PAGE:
• Fixed a bug whereby the time series was affected after the linearization analysis with AeroDyn coupled to OpenFAST when frozen wake is enabled (FrozenWake = True)
  • The BeamDyn finite-element blade structural-dynamics model has undergone an extensive cleanup of the source code. A bug in an off-diagonal term in the structural damping-induced stiffness (i.e., representing a change in the damping force with beam displacement) has been corrected.

  • A new module for user-specified platform loading (ExtPtfm) has been introduced. ExtPtfm allows the user to specify 6x6 added mass, damping, and stiffness matrices, as well as a 6x1 load vector to define loads to be applied to ElastoDyn’s tower base/platform, e.g., to support the modeling of substructures or foundations through a super-element representation (with super-element derived from external software). ExtPtfm also provides the user with a module to customize with more advanced platform applied loads. Module ExtPtfm can be enabled by setting CompSub to 2 in the FAST primary input file (a new option) and setting SubFile to the name of the file containing the platform matrices and load time history, but setting CompSub to 2 requires one to disable hydrodynamics (by setting CompHydro to 0). Please note that the introduction of option 2 for CompSub represents a minor input file change (the only input file change in OpenFAST v0.1.0), but the MATLAB conversion scripts have not yet been updated.

  • In the ServoDyn control and electrical-system module, the units and sign of output parameter YawMom have been corrected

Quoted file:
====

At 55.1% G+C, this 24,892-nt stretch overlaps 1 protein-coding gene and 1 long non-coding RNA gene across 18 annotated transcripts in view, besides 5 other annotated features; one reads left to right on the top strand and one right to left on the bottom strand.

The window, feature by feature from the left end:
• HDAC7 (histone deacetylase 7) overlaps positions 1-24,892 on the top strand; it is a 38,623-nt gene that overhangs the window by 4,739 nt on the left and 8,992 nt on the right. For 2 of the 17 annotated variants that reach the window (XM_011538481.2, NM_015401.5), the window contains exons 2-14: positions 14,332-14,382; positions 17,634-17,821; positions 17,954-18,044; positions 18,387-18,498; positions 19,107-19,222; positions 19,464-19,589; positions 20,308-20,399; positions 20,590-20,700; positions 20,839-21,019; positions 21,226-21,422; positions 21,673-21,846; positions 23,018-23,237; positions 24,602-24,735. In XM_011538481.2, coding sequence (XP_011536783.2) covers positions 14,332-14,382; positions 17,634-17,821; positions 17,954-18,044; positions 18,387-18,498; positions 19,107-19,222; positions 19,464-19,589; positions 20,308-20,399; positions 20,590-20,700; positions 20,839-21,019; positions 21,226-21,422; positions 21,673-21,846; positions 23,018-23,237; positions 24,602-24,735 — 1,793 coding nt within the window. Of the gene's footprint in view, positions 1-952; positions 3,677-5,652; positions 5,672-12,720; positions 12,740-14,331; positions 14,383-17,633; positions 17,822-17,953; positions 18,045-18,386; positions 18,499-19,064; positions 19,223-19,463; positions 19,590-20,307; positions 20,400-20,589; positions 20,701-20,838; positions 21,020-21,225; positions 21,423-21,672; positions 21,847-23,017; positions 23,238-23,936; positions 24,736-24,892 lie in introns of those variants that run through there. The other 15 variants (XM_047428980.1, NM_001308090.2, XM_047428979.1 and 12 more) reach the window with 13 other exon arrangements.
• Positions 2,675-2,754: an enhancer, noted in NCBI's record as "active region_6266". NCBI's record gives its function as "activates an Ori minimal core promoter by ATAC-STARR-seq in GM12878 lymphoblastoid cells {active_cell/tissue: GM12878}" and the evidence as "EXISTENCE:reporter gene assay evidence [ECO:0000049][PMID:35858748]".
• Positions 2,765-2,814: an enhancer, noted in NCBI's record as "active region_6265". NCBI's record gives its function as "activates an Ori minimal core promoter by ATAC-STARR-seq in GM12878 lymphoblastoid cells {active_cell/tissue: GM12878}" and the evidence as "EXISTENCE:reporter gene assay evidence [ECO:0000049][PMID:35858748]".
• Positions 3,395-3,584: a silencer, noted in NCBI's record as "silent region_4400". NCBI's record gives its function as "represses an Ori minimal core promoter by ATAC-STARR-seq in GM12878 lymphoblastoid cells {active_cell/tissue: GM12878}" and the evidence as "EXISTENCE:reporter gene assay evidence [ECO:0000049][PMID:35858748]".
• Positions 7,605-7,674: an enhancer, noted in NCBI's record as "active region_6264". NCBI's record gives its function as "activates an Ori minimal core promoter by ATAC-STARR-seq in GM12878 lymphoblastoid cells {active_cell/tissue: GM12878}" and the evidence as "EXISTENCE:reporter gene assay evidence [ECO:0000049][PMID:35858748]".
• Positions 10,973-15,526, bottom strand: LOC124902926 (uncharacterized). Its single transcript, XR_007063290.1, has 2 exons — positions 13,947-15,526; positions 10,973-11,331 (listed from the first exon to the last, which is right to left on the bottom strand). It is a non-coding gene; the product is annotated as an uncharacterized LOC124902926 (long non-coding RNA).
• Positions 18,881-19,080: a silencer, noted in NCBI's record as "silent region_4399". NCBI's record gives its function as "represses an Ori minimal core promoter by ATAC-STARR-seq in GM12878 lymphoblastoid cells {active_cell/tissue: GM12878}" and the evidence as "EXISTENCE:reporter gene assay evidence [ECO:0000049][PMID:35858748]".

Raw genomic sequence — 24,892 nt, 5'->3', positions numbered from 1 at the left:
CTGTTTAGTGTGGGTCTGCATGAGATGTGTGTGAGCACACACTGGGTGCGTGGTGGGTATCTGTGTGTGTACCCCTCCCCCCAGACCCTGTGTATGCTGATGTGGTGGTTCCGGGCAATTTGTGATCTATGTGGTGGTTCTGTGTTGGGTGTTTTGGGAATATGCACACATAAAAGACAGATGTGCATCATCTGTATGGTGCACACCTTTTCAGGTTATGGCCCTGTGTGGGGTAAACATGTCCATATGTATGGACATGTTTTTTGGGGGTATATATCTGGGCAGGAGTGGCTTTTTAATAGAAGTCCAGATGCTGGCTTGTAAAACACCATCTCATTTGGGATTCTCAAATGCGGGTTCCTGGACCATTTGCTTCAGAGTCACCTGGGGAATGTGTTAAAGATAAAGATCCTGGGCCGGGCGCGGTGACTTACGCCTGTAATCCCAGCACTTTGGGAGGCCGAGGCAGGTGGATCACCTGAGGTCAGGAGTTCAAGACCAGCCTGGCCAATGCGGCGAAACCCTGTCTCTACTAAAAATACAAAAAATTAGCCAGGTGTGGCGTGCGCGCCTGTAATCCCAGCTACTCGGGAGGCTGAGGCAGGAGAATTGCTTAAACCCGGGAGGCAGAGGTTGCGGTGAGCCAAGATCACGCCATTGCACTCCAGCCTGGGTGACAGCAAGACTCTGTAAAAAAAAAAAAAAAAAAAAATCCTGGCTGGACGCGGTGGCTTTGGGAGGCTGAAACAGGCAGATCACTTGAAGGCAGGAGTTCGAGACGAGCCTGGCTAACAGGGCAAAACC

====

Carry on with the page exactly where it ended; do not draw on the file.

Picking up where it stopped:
• In the InflowWind wind-inflow module, the ability to use TurbSim-generated tower wind data files in Bladed-style format was corrected

  • Minor fixes were made to the error checking in ElastoDyn

4.4.3.2. v1.0.0 (September 2017)

  • Organizational changes:
    • The FAST program has been renamed OpenFAST
    • Version numbering has been updated for OpenFAST (see Section 4.3.2 for details)
    • The OpenFAST regression test baseline solutions (formerly the Certification Tests or CertTest) reside in a standalone repository: https://github.com/openfast/r-test
    • Unit testing has been introduced at the subroutine level (starting with BeamDyn)
    • The online documentation (http://openfast.readthedocs.io/en/latest/index.html) has been extensively updated with additions for installation, testing, user (AeroDyn BeamDyn, transition from FAST v8, release notes), and developer guides, etc
    • The scripts for compiling OpenFAST using CMake on macOS, Linux, and Cygwin (Windows) systems have been updated, including the ability to compile in single precision and building with Spack
    • Visual Studio Projects (VS-Build) are provided for compiling OpenFAST on Windows
    • TurbSim has been included in the OpenFAST repository
  • The AeroDyn aerodynamics module has been updated:
  • Added a cavitation check for marine hydrokinetic (MHK) turbines. This includes the additions of new input parameters CavitCheck, Patm, Pvap, and FluidDepth in the AeroDyn primary input file, the addition of the Cpmin to the airfoil data files (required when CavitCheck = True), and new output channels for the minimum pressure coefficient, critical cavitation, and local cavitation numbers at the blade nodes. Please note that this input file changes represent the only input file change in OpenFAST v1.0.0, but the MATLAB conversion scripts have not yet been updated.
  • Fixed a bug in the calculation of wind loads on the tower whereby the tower displacement was used in place of the tower velocity
  • Tower strikes detected by the models to calculate the influence of the tower on the wind local to the blade are now treated as fatal errors instead of severe errors
  • Fixed minor bugs in the unsteady airfoil aerodynamics model